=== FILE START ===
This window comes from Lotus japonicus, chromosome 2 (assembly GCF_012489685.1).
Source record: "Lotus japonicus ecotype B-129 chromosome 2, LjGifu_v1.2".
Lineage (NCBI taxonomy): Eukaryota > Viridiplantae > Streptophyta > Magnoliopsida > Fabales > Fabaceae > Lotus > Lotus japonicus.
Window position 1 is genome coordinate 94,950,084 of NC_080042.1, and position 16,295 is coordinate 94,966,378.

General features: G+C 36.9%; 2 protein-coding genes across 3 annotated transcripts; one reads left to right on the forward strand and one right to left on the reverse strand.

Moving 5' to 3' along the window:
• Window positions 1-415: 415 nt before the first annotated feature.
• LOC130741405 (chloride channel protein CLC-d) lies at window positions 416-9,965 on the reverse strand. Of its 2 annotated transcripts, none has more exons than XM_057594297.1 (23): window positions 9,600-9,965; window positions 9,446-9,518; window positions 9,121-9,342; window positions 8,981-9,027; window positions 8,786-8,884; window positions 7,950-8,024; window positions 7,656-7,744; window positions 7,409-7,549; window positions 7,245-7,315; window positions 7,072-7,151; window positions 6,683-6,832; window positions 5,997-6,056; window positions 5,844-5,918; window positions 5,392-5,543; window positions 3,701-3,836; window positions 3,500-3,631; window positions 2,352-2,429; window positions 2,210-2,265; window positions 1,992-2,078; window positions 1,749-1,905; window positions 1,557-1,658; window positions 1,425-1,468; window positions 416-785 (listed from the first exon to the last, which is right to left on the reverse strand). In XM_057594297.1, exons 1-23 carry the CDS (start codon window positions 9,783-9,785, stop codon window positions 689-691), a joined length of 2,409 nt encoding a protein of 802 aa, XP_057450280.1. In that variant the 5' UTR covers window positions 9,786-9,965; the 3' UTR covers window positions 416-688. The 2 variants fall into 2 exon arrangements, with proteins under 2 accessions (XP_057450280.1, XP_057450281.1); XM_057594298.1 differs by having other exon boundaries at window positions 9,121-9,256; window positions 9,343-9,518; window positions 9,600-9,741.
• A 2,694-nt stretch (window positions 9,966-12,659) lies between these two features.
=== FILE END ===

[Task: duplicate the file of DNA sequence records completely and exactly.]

This window comes from Lotus japonicus, chromosome 2 (assembly GCF_012489685.1).
Source record: "Lotus japonicus ecotype B-129 chromosome 2, LjGifu_v1.2".
Lineage (NCBI taxonomy): Eukaryota > Viridiplantae > Streptophyta > Magnoliopsida > Fabales > Fabaceae > Lotus > Lotus japonicus.
Window position 1 is genome coordinate 94,950,084 of NC_080042.1, and position 16,295 is coordinate 94,966,378.

General features: G+C 36.9%; 2 protein-coding genes across 3 annotated transcripts; one reads left to right on the forward strand and one right to left on the reverse strand.

Moving 5' to 3' along the window:
• Window positions 1-415: 415 nt before the first annotated feature.
• LOC130741405 (chloride channel protein CLC-d) lies at window positions 416-9,965 on the reverse strand. Of its 2 annotated transcripts, none has more exons than XM_057594297.1 (23): window positions 9,600-9,965; window positions 9,446-9,518; window positions 9,121-9,342; window positions 8,981-9,027; window positions 8,786-8,884; window positions 7,950-8,024; window positions 7,656-7,744; window positions 7,409-7,549; window positions 7,245-7,315; window positions 7,072-7,151; window positions 6,683-6,832; window positions 5,997-6,056; window positions 5,844-5,918; window positions 5,392-5,543; window positions 3,701-3,836; window positions 3,500-3,631; window positions 2,352-2,429; window positions 2,210-2,265; window positions 1,992-2,078; window positions 1,749-1,905; window positions 1,557-1,658; window positions 1,425-1,468; window positions 416-785 (listed from the first exon to the last, which is right to left on the reverse strand). In XM_057594297.1, exons 1-23 carry the CDS (start codon window positions 9,783-9,785, stop codon window positions 689-691), a joined length of 2,409 nt encoding a protein of 802 aa, XP_057450280.1. In that variant the 5' UTR covers window positions 9,786-9,965; the 3' UTR covers window positions 416-688. The 2 variants fall into 2 exon arrangements, with proteins under 2 accessions (XP_057450280.1, XP_057450281.1); XM_057594298.1 differs by having other exon boundaries at window positions 9,121-9,256; window positions 9,343-9,518; window positions 9,600-9,741.
• A 2,694-nt stretch (window positions 9,966-12,659) lies between these two features.